If your load - is in away that its not possible to drive more than 5Amps - even a current of 200mA will not cause more C-E current. In that case you speak about "saturation". Transistors are not switches - even if you put a multiple of the necessary current into the Base - there will still be a voltage drop between C-E. This is the saturation voltage VceSat (another important parameter).
Darlington transistors are 2 transistors within one case which helps to get high current amplifications -even for power transistors. The driver transistor has high current amplification - and the power transistor lower one.
The sum current amplification is B1*B2 - results in a sum B of >500 or even > 1000. Because of the nature of a darlington - The B-E path consists of 2 diodes in series - so the minimume base voltage is >700mV

If it comes to switching - mosfets are the better choice.
They are kind of voltage controlled resistors/current sources.
You need no input current - just an input voltage is enough -
and the Drain-Source voltage can be almost zero - depending on the Rds "on" (thats the resistance between drain and source) and your load current- if switched on.
Depending on technology - the voltage needed between gate and source for switched "on" can be 6V down to 1.5Volts.
The gate can be somewhat seen as tiny capacitor. If its loaded the mosfet conducts, if empty the circuit is open.
Power mosfets have a big capacity between Gate and source >10nF, smaller ones as low as 100pf.
To keep switching losses at minimum - the driver has to fill this cap quite fast - otherwise it may take some time until Rds goes down from open to almost zero - which will cause heating.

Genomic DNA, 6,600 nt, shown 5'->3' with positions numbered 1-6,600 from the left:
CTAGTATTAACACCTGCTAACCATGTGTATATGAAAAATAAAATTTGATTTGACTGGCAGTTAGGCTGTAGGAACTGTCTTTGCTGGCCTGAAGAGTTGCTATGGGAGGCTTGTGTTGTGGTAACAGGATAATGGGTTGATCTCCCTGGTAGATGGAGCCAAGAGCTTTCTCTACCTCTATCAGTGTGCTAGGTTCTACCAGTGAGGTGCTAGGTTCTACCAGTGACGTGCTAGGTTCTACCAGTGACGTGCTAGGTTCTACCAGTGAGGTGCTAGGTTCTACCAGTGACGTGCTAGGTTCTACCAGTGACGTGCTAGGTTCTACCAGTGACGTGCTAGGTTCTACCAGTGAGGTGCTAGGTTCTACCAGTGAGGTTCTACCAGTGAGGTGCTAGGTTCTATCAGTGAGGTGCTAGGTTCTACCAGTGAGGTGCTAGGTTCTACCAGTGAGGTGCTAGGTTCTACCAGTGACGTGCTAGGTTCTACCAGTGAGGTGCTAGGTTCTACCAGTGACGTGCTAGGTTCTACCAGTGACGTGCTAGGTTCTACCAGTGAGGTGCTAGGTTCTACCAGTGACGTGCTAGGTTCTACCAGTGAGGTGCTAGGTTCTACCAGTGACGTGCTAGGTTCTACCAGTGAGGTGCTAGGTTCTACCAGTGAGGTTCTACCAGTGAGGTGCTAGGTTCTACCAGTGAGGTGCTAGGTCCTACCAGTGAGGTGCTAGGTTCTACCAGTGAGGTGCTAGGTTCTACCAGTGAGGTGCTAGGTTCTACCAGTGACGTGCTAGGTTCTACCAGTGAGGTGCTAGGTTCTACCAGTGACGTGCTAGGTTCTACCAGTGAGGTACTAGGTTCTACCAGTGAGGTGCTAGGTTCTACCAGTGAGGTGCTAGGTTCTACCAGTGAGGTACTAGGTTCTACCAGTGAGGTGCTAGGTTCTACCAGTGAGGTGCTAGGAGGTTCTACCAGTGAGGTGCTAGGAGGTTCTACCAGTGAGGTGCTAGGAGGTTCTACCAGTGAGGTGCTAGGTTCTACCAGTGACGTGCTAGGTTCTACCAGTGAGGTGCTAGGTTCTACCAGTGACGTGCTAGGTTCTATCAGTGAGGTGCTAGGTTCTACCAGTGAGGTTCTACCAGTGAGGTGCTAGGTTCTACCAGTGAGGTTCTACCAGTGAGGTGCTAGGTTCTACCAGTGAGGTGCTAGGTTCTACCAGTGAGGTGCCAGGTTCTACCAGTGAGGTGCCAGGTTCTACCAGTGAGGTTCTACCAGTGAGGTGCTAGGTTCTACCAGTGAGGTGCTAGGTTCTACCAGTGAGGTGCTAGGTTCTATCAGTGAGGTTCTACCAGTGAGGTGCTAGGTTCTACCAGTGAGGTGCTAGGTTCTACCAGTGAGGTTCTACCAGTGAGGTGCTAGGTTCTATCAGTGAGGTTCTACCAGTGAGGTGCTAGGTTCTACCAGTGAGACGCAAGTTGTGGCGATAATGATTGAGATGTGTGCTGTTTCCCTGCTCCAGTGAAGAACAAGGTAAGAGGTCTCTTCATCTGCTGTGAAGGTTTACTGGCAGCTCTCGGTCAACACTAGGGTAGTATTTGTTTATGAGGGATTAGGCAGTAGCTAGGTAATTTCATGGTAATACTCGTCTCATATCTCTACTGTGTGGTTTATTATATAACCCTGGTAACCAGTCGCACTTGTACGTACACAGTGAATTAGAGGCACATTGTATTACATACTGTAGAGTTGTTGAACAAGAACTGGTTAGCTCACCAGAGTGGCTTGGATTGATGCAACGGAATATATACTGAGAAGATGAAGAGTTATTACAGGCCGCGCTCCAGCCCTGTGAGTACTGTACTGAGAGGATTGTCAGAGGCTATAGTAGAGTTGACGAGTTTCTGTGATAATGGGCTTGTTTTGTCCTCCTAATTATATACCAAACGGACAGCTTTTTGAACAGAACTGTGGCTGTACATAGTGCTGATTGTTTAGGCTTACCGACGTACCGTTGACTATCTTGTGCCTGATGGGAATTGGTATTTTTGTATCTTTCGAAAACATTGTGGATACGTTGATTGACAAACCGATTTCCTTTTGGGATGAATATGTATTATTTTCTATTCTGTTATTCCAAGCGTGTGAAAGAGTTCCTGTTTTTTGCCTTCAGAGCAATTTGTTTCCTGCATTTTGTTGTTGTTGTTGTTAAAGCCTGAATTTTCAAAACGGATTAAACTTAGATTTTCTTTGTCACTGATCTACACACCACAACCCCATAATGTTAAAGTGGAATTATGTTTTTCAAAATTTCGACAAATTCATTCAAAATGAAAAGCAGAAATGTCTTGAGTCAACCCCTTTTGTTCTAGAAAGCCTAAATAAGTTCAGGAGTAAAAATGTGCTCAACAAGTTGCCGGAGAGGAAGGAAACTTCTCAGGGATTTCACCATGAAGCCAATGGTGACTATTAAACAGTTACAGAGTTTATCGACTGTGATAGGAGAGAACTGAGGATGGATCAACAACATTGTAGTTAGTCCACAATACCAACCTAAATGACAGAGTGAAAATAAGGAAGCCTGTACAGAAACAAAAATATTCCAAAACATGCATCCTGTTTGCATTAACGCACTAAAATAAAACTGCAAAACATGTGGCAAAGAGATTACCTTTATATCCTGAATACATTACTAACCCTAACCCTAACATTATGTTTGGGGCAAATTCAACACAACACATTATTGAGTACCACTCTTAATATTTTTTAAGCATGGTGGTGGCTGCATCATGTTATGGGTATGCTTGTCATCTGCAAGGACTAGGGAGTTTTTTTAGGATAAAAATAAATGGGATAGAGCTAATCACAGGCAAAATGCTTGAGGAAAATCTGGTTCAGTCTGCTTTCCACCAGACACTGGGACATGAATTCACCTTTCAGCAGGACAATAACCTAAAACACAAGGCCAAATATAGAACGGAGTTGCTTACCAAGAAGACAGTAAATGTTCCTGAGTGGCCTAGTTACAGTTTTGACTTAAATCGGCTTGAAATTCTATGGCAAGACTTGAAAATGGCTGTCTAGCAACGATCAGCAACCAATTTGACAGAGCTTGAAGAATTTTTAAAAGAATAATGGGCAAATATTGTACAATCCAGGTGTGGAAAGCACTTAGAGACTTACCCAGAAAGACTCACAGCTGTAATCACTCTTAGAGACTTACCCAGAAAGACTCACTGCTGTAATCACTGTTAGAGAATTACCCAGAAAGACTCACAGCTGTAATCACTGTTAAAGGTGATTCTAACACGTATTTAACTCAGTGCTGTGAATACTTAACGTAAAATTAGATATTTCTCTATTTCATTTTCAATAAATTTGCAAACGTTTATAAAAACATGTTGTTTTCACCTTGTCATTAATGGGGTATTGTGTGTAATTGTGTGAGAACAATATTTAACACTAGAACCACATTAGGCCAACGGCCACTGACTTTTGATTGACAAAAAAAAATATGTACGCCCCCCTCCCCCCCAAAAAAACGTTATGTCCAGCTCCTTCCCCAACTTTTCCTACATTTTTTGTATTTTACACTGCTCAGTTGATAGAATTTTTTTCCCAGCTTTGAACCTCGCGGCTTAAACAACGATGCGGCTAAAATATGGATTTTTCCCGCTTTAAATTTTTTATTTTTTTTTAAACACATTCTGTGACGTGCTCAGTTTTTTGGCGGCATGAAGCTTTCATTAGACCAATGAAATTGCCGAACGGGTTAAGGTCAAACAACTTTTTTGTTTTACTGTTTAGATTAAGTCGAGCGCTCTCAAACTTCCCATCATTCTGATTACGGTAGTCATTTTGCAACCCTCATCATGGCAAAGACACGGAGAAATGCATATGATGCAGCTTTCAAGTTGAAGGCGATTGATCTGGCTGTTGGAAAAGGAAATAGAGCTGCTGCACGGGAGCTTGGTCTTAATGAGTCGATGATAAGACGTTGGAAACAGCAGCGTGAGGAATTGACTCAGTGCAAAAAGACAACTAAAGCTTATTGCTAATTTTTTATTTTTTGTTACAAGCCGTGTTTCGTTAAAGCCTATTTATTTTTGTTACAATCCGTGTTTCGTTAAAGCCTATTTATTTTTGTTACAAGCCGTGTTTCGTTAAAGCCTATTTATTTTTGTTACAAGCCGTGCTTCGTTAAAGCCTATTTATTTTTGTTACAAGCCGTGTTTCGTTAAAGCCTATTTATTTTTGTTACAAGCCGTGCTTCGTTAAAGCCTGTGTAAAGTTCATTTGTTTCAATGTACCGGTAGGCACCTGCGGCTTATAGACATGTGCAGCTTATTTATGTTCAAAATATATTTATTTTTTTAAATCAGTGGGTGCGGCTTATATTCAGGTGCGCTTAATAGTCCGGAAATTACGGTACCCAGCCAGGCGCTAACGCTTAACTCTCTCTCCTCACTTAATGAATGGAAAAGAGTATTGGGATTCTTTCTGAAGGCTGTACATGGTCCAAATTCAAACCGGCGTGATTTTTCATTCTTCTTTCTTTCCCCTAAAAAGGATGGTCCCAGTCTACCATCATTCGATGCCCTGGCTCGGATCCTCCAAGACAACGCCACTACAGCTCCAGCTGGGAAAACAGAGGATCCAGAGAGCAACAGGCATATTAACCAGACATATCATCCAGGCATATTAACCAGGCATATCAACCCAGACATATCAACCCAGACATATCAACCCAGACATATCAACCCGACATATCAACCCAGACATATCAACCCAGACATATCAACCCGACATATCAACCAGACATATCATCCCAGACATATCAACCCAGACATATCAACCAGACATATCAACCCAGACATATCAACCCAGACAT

So you need energy to keep a transistor conducting -
A mosfet needs only control energy on switching on - or off.
If in on state - a mosfet needs no further input current.

To optimize switching with transistors and mosfets - you use driver stages with assure that the proper current/voltage is fed into base/gate to minimize switching losses. Additional there are effects that the load current influences your base or gate impedance - keeping parasitary effects in mind.


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Re: a question about transistors
« Reply #10 on: March 02, 2011, 11:31:57 PM »
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Offline Bizzy

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Re: a question about transistors
« Reply #11 on: March 03, 2011, 01:41:48 PM »
This is very infomrative and helpfull.
Basically I want to use a transistor to control a pulse motor. Turning on and off at certain intervals. So it sounds like a Mosfet would suit my needs better.
Bizzy

Offline FatBird

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Re: a question about transistors
« Reply #12 on: March 03, 2011, 04:00:35 PM »
In actuality, NPN & PNP Xistors can be turned on by MicroVolts.

For proof, look at a Transistor Radio.  The voltage on the antenna that feeds the First Stage, is typically Microvolts.


.

Offline neptune

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Re: a question about transistors
« Reply #13 on: March 03, 2011, 04:58:18 PM »
@ Fatbird . What you say is only partly true , and is likely to confuse a novice .
Microvolts from the antenna are fed into a high Q tuned circuit , to magnify the voltage . Also base bias resistors are used to "partly turn on " the transistor already , so that a small signal voltage will turn on the transistor a further amount . That is how signal amplification works .

Offline Bizzy

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Re: a question about transistors
« Reply #14 on: March 03, 2011, 07:56:01 PM »
@ Fatbird . What you say is only partly true , and is likely to confuse a novice .Microvolts from the antenna are fed into a high Q tuned circuit , to magnify the voltage . Also base bias resistors are used to "partly turn on " the transistor already , so that a small signal voltage will turn on the transistor a further amount . That is how signal amplification works .
Yes I am confused enough...

So is that the reason why you put a resistor at the base of a transistor in a joule theif?
Bizzy